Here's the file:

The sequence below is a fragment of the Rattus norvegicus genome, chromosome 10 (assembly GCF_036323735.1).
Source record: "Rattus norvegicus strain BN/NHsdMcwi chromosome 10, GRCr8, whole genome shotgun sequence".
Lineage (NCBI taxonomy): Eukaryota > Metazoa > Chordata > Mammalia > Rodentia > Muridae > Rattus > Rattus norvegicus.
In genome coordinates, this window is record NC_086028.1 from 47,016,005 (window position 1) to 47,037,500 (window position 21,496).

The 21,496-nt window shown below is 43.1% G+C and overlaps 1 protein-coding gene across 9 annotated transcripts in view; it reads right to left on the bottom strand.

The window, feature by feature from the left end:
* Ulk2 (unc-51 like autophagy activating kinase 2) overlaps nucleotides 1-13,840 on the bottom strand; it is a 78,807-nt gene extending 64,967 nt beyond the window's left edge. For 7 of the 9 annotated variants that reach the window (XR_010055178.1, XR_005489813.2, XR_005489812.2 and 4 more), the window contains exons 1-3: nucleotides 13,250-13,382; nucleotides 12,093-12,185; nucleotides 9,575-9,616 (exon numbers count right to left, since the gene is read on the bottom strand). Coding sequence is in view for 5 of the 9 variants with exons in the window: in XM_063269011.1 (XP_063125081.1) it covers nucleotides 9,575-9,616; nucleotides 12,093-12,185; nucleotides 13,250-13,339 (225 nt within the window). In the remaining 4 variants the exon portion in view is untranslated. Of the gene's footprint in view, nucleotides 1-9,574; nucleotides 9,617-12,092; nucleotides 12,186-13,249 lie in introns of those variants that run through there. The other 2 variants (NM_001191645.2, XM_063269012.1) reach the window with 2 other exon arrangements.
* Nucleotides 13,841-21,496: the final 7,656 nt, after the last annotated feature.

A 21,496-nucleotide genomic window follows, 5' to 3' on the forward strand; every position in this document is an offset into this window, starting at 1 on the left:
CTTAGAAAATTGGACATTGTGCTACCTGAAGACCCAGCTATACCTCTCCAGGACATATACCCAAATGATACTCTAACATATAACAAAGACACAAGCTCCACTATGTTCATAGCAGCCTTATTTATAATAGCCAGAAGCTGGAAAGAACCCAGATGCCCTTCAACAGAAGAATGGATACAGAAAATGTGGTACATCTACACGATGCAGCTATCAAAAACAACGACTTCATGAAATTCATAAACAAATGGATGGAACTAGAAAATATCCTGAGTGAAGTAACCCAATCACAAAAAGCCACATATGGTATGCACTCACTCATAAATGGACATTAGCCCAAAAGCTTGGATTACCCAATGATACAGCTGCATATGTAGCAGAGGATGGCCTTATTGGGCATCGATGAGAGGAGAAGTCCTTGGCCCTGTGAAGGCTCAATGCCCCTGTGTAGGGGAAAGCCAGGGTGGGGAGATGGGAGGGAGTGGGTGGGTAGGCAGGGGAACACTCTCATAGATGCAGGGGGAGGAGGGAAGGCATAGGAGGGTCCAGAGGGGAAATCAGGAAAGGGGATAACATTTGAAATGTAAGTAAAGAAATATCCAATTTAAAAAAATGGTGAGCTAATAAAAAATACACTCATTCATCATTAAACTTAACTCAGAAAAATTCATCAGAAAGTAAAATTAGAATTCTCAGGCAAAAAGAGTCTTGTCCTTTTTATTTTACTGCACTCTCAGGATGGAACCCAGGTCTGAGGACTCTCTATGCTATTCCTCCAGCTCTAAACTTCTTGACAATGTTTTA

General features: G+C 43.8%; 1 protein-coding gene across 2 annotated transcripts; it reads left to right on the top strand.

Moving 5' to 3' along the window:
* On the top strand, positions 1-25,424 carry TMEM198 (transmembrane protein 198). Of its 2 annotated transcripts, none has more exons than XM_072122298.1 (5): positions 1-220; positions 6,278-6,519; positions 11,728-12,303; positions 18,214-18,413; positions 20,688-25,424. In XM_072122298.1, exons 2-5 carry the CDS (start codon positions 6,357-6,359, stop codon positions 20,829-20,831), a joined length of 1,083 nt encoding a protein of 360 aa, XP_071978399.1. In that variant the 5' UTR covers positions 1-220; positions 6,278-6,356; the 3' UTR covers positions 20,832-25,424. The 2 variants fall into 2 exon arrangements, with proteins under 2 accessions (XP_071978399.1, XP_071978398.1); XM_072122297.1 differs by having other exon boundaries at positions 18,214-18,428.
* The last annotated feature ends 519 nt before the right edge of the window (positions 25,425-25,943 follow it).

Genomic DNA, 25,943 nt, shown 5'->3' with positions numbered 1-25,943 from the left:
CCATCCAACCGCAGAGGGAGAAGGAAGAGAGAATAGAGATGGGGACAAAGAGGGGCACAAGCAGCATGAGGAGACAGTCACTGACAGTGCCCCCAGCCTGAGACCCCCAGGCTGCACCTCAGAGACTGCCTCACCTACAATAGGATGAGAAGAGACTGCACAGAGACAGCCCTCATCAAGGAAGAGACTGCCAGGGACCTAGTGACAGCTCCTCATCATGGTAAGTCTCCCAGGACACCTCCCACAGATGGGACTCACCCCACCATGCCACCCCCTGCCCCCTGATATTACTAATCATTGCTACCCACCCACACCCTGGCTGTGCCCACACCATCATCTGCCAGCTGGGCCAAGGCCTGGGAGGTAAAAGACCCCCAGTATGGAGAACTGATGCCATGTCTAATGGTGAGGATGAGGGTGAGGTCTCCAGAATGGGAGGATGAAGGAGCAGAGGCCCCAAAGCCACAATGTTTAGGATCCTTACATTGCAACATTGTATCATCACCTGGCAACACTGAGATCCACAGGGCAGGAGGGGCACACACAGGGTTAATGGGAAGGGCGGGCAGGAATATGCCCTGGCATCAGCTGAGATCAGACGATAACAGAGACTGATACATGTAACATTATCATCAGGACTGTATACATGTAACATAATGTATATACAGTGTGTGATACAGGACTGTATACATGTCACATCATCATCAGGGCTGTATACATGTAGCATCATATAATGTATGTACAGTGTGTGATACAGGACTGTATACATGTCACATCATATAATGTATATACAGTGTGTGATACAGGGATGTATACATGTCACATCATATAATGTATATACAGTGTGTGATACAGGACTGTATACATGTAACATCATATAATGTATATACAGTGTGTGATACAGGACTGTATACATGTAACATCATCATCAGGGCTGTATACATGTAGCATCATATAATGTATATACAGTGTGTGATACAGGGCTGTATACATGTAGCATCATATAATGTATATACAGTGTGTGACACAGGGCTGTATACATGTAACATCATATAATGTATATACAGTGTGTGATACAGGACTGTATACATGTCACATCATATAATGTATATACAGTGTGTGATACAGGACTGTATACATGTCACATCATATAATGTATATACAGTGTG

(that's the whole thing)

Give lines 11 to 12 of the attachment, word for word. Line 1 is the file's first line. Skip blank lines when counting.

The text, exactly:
General features: G+C 43.8%; 1 protein-coding gene across 2 annotated transcripts; it reads left to right on the top strand.

Moving 5' to 3' along the window: